WHAT IS AN anthology? The term comes from two Greek words meaning ‘flower’ and ‘collection’. Anthologies, then, are collections of what their editors think are the best examples of a particular art form, whether they are love poems, paintings of animals or great speeches. Since terms like ‘best’ and ‘greatest’ are highly subjective, especially when applied to literary works, an editor’s choice is never going to please everyone. There is always a tension, too, between what readers might expect to find in a particular anthology and its editor’s wish to not just repeat the obvious, but add a few surprises.
For its editors, work on the Macquarie PEN Anthology of Australian Literature was especially complicated because of the size of the undertaking. Our ‘flowers’ had to be selected from what had been written in or about Australia, or by Australians, from the arrival of the English language in 1788 through to the early 2000s. And although the term ‘literature’ appears in the anthology’s title, we were planning to include all types of writing. Not just so-called ‘creative writing’ – fiction, poetry and drama – but songs and speeches, letters and petitions – many written by people who, at the time, wouldn’t have thought of themselves as ‘authors’, particularly women and Aboriginal people. The wide range of the anthology created problems for some reviewers, who were faced with material that did not equate to ‘literature’ in their view. Perhaps it would have been better to make a further break with tradition, and call the anthology a collection of Australian writing.
The general editor, Nick Jose, refers in his introduction to two previous attempts to put together anthologies of Australian literature, The Oxford Anthology of Australian Literature (Oxford University Press, 1985) and The Macmillan Anthology of Australian Literature (Macmillan, 1990). At around six hundred pages in length, each of these was much shorter than the Macquarie PEN, which runs to just over 1,460 pages. While we had to cover new writing from the 1990s and early 2000s, the main reason for the great increase in length was our expanded definition of ‘literature’. The Oxford Anthology had an emphasis on poetry and fiction but did not include drama. Some non-fiction was represented, especially from the nineteenth and early twentieth centuries, as well as some critical essays on Australian literature. However, nothing written by an Aboriginal Australian was included, even though Oodgeroo Noonuccal’s groundbreaking collection of poems, We Are Going (Jacaranda Press, 1964), had been published twenty years earlier.
The Macmillan Anthology, however, included poems by Oodgeroo and Kevin Gilbert, extracts from plays by Jack Davis and Gerry Bostock, and prose by Sally Morgan and others. There were also extracts from some traditional Aboriginal song cycles, collected and translated into English by anthropologists; whereas Anita Heiss and Peter Minter – editors of the Aboriginal Literature section of the Macquarie PEN Anthology – decided not to include any material that wasn’t originally written in English. The editors of The Macmillan also chose to arrange the anthology’s contents thematically rather than by authors’ dates of birth – as in the earlier Oxford Anthology – and were at pains to point out that their arrangement was only one of a number of possible ways of organising the contents. In addition, they were concerned with rejecting any notion of assembling a ‘canon’ of either works or authors. This was all happening at a time when hierarchical concepts of literature as primarily the work of ‘dead, white males’ were being challenged by postmodern, postcolonial and feminist critics. The twelve thematic sections of The Macmillan Anthology included ‘The Migrant Experience’, ‘Cultural Politics’ and ‘Women Writers’, as well as ‘Living in Aboriginal Australia’.
Since the Macquarie PEN Anthology used such an inclusive definition of ‘literature’, there was no need for a thematic arrangement to subvert notions of a canon, and the chosen selections are arranged by their author’s birth date. This is not always ideal, since works by authors who happened to be born around the same time but actually wrote at widely different times are found alongside each other. So, for example, William Barak’s ‘Letter to the Editor’ from 1882, complaining about conditions on the Coranderrk Aboriginal reserve, appears before an extract from Catherine Helen Spence’s novel Clara Morrison (JW Parker and son), published in 1854 (see p. 112–14). With anonymous works such as convict ballads, the initial decision was to order them by date of publication. I objected, since it would have been very odd to find ‘A Convict’s Tour to Hell’, which was not published until 1979, appearing alongside work written over a century later rather than with other material from the pre-1850 convict period. In this and other similar cases, the works were grouped according to assumed date of writing with the date of first publication also given.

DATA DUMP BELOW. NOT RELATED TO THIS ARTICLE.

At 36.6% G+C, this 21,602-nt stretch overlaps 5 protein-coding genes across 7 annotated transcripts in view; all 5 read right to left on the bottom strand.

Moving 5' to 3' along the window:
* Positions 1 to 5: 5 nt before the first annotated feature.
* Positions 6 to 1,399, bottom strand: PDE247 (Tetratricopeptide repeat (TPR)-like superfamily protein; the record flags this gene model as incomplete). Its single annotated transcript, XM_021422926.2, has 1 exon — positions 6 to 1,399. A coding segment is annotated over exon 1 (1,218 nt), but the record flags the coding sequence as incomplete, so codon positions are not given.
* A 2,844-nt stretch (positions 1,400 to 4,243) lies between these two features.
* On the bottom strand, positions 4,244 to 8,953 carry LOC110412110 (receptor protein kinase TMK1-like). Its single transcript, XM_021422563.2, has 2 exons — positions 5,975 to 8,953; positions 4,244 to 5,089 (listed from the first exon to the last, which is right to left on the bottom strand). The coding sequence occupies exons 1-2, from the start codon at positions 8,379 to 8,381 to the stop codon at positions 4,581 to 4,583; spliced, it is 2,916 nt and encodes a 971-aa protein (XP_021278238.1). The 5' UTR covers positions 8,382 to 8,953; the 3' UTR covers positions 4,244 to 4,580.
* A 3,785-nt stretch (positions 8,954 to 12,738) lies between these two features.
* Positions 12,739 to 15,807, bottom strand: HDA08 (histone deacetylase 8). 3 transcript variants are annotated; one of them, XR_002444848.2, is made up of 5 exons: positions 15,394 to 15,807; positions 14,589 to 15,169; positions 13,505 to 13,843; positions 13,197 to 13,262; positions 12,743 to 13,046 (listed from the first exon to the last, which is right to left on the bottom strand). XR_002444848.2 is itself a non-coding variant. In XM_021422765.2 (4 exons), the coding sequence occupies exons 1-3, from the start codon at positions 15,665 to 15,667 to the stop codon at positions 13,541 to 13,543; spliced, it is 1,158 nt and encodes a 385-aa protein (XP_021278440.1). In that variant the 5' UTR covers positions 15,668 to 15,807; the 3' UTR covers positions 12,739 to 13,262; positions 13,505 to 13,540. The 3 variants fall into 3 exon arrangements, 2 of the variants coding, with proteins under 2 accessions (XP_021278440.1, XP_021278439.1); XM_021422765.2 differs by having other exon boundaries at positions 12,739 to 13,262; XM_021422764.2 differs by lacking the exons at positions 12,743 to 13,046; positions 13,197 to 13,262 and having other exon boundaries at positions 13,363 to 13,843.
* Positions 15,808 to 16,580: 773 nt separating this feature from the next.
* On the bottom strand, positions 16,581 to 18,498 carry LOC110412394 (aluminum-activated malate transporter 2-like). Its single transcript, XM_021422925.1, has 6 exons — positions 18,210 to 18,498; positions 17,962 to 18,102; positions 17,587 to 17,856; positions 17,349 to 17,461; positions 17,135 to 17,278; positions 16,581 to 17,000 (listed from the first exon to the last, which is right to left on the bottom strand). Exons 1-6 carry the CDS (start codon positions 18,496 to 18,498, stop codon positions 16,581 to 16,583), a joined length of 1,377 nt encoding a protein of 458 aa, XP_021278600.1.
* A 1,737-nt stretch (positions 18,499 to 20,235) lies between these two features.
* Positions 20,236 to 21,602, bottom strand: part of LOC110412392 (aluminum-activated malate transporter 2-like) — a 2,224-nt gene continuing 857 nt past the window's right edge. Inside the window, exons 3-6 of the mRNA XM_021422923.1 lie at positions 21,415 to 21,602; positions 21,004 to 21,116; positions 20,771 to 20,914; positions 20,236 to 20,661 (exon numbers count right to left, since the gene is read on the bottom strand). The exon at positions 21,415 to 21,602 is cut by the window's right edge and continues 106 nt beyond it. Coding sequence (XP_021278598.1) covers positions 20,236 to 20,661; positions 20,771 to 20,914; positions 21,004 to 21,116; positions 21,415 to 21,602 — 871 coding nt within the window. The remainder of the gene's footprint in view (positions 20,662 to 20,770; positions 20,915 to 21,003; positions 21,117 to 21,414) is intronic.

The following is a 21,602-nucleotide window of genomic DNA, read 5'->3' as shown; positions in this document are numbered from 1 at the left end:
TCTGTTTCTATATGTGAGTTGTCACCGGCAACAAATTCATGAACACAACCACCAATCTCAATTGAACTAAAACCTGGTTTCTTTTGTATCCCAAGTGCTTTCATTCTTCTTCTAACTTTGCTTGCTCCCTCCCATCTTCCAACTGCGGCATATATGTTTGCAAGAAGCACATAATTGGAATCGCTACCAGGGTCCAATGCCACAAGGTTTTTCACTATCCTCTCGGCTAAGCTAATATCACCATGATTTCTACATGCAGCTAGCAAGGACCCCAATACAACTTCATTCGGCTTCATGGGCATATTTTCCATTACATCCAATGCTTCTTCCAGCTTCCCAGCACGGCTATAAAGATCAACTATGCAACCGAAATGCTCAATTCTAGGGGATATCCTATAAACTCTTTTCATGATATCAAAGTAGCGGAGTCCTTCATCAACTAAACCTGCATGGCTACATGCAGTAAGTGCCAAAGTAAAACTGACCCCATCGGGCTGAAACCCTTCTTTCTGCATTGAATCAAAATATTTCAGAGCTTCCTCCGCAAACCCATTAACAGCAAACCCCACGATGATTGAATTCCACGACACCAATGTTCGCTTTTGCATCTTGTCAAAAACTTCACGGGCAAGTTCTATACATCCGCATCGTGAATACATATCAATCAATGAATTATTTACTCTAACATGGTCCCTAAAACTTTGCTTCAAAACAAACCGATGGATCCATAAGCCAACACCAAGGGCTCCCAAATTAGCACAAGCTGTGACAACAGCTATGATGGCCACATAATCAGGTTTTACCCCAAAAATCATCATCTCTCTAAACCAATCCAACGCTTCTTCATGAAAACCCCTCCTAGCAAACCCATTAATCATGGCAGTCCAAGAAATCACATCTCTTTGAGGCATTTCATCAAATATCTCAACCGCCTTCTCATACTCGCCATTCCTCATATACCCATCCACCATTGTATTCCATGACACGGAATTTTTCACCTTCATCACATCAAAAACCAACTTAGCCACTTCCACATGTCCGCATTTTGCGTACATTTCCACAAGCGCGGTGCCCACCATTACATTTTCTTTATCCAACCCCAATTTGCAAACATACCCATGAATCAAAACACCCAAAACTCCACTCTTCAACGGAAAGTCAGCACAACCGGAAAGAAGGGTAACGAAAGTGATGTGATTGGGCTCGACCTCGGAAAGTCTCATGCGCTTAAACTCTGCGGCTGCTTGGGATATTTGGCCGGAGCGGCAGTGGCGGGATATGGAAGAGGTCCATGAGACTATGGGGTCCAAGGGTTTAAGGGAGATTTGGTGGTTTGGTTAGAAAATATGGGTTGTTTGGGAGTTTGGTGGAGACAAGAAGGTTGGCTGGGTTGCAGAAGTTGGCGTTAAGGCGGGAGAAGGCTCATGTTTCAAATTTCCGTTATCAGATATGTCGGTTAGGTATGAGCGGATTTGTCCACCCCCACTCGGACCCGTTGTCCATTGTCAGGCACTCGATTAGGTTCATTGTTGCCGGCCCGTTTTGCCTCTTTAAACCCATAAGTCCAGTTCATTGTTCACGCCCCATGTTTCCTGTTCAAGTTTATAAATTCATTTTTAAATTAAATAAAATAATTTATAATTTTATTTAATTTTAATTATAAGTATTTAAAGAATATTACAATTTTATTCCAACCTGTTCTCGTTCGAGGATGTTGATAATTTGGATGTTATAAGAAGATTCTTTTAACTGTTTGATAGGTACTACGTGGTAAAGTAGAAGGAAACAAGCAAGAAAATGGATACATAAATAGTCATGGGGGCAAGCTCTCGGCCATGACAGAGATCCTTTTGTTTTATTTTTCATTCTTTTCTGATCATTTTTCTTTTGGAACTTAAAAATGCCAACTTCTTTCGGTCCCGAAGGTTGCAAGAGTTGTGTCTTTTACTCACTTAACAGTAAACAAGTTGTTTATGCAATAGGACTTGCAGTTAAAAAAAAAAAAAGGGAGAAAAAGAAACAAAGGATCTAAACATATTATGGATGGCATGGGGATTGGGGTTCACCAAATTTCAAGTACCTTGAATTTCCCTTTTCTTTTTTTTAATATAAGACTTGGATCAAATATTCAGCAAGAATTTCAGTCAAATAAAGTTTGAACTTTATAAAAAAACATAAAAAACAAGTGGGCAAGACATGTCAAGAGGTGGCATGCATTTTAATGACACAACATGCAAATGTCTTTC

Even though the word limits allocated to editors were generous compared to those of the earlier anthologies, our initial selections were all over length and had to be severely pruned. There were many long and passionate discussions at editorial meetings about which authors could go and who had to stay. Kerryn Goldsworth, dealing with a period of vast expansion in publication of both fiction and drama (1950 to the near present), had to make some particularly hard choices. And, since fiction has the highest profile of Australian literary genres, the absence of certain novelists was immediately pounced on by reviewers. In hindsight, there should have been room for David Ireland, one of the few novelists to have won the Miles Franklin Award three times. And there should have been room for Ruth Park, a much-loved author of novels, children’s books and an excellent autobiography. Unfortunately, at the time we were all focused on what needed to be cut, rather than added.
Although our anthology was much more inclusive than earlier ones, some genres still got rather short shrift. Children’s literature was one of them, making up only four out of our 519 items (though there was none in the two earlier anthologies). There was also criticism of the small amount of drama included, of which there were extracts from ten plays, mostly contemporary. Although I had been teaching them for years at Sydney University, I decided not to include any extracts from plays written before 1900. These were mainly highly popular melodramas that did not read well on the page, since they depended on the physicality of performance even more than recent plays. Initially, there was talk of including film scripts but, as they are also hard to extract in any meaningful way, this proved too difficult. We also argued about the pros and cons of including extracts from novels; of course, we often had to, though wherever possible we chose a short story to represent an author’s fiction.